Thursday, May 22, 2008

Avoiding Power Vampires

we're talking about vampire power, phantom loads, idling standby current, and wall warts. They all basically refer to the same thing: electronic devices with two sharp, pointy teeth that latch into your wall sockets and suck blood...err...electricity all day, all night, whether on or "off," whether charging batteries or not. These devices include TV's, VCR's, DVD players, answering machines, iPods, cell phones, stereos, laptops, desktops, anything with a remote, anything with a charger, anything with a clock display. They are everywhere. Lurking.

Top 10 ways for you to fight the vampires

1. Unplug your devices
2. Reduce your demand
3. Use the other off switch
4. Plug your devices and chargers into a power strip
5. Remove chargers from the wall when you're not charging
6. If you're in the market for new electronics, buy Energy Star qualified.
7. Get a phone that tells you to unplug it.
8. For your various computer accessories, try a smart strip.
10. If you're up for a whole house project, check out GreenSwitch

Basics of vampire power

Most people think that when you turn something off, it actually turns off. Most people assume that it stops drawing power. Unfortunately, that's not true in the case of most electric devices. Most of them just hover in standby mode, waiting for you to 'turn on' the power again.

A 1999 study in New Zealand conducted by the Energy Efficiency and Conservation Authority indicated that 40% of microwave ovens used more electricity to power the clock and the keypad over the course of the year than actually heating food. Big screen TV's (and their respective cable boxes and satellites) up to 30 watts when off. A computer left turned on can potentially draw as much current as a refrigerator. And what about those chargers? Even when your cell phone (or other battery operated device) isn't charging, even if it's not even plugged in, it's still drawing power. It may even add as much as 10% to your energy bill.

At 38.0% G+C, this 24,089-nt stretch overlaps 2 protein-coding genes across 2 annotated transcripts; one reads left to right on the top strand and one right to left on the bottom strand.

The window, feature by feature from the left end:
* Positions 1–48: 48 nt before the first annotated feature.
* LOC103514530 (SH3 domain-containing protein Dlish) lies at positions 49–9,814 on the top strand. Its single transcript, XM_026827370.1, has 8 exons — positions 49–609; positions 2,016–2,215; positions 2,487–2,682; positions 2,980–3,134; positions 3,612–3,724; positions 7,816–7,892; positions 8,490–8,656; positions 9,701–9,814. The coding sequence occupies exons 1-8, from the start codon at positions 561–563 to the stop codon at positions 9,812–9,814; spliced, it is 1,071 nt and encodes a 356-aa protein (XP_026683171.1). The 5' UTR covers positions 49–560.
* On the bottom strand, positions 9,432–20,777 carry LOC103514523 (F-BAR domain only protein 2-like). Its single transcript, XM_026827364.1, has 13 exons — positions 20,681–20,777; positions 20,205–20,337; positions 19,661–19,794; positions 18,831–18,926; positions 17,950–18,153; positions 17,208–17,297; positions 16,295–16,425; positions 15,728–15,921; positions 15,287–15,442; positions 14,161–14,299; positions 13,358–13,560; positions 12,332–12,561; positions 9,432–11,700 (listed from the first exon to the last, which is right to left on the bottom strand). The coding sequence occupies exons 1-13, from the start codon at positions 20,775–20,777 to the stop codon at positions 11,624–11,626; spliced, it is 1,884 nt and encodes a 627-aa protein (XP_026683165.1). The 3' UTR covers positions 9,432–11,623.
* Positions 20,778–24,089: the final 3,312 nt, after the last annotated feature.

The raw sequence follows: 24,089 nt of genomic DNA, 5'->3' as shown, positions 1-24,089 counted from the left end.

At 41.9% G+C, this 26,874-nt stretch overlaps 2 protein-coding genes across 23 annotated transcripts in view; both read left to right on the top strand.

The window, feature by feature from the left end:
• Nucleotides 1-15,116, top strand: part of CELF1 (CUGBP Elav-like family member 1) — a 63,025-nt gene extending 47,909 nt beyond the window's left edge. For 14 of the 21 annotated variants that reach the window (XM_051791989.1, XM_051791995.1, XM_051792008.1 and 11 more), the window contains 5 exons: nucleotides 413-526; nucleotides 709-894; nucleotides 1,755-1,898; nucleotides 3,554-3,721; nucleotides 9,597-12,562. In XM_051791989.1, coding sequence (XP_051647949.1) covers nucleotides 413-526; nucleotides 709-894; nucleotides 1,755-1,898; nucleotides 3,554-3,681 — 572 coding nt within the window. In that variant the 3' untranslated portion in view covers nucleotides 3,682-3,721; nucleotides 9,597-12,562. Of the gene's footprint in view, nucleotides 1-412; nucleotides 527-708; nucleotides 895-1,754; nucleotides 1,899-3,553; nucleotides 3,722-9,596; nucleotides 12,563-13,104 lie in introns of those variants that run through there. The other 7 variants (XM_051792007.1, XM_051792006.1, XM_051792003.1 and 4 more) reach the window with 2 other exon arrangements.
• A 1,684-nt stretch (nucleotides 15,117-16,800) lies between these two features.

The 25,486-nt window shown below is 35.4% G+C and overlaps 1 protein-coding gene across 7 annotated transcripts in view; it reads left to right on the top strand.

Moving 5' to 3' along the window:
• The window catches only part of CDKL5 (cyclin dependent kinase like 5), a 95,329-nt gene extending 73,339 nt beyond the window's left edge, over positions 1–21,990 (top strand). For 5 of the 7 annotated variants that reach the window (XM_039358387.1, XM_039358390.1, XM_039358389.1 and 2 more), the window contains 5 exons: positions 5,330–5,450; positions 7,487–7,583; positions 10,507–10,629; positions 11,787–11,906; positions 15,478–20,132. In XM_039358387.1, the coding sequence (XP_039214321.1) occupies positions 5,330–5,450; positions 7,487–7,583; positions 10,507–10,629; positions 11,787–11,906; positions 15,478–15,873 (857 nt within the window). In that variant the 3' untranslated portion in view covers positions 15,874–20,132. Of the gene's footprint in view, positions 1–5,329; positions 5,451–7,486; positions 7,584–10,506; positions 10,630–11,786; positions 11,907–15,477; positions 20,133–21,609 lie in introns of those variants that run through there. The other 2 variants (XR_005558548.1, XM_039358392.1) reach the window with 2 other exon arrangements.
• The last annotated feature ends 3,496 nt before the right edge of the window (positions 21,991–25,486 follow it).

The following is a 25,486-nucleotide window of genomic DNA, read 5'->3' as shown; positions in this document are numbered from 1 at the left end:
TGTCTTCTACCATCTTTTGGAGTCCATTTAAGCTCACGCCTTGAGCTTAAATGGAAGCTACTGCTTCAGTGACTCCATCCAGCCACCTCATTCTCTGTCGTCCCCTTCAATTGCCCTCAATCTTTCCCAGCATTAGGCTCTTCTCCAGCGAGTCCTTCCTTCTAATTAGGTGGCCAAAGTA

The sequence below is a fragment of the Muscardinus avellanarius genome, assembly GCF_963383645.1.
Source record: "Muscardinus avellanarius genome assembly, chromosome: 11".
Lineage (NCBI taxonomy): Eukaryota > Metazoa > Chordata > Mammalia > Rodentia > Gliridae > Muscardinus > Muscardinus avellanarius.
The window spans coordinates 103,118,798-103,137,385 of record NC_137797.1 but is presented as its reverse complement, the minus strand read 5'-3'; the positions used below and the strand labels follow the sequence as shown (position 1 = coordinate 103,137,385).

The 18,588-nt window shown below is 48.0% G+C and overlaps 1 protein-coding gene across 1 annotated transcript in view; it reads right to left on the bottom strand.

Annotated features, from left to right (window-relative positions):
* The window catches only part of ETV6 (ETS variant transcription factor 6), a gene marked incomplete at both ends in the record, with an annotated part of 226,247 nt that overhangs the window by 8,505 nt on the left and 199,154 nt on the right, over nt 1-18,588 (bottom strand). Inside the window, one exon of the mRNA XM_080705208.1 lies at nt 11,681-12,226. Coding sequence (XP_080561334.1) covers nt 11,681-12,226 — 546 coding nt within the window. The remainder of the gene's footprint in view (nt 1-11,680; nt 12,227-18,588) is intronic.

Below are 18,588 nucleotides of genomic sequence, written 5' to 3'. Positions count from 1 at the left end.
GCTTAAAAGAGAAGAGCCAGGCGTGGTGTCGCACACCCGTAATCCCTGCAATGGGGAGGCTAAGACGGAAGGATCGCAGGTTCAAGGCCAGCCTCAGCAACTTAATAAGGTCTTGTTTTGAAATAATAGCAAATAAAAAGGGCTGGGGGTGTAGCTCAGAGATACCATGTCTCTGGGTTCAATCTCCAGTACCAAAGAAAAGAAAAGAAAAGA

This is bad news for your wallet and bad news for the environment. Studies conducted by the Lawrence Berkeley National Laboratory estimate that standby power consumption in the US accounts for 5% of all residential power consumption. That means Americans spend more than $3.5 billion annually on wasted power. It also means that our standby power is responsible for 27 tons of carbon dioxide emissions.

The International Energy Agency (IEA) estimates that globally standby power is responsible for 1% of carbon dioxide emissions (to contextualize that number, it is estimated that 2-3% of CO2 emissions are from air travel). And let's be honest. Those numbers are probably growing given the affinity many of us have for new gadgets and fancy appliances.

Read from Green Home.

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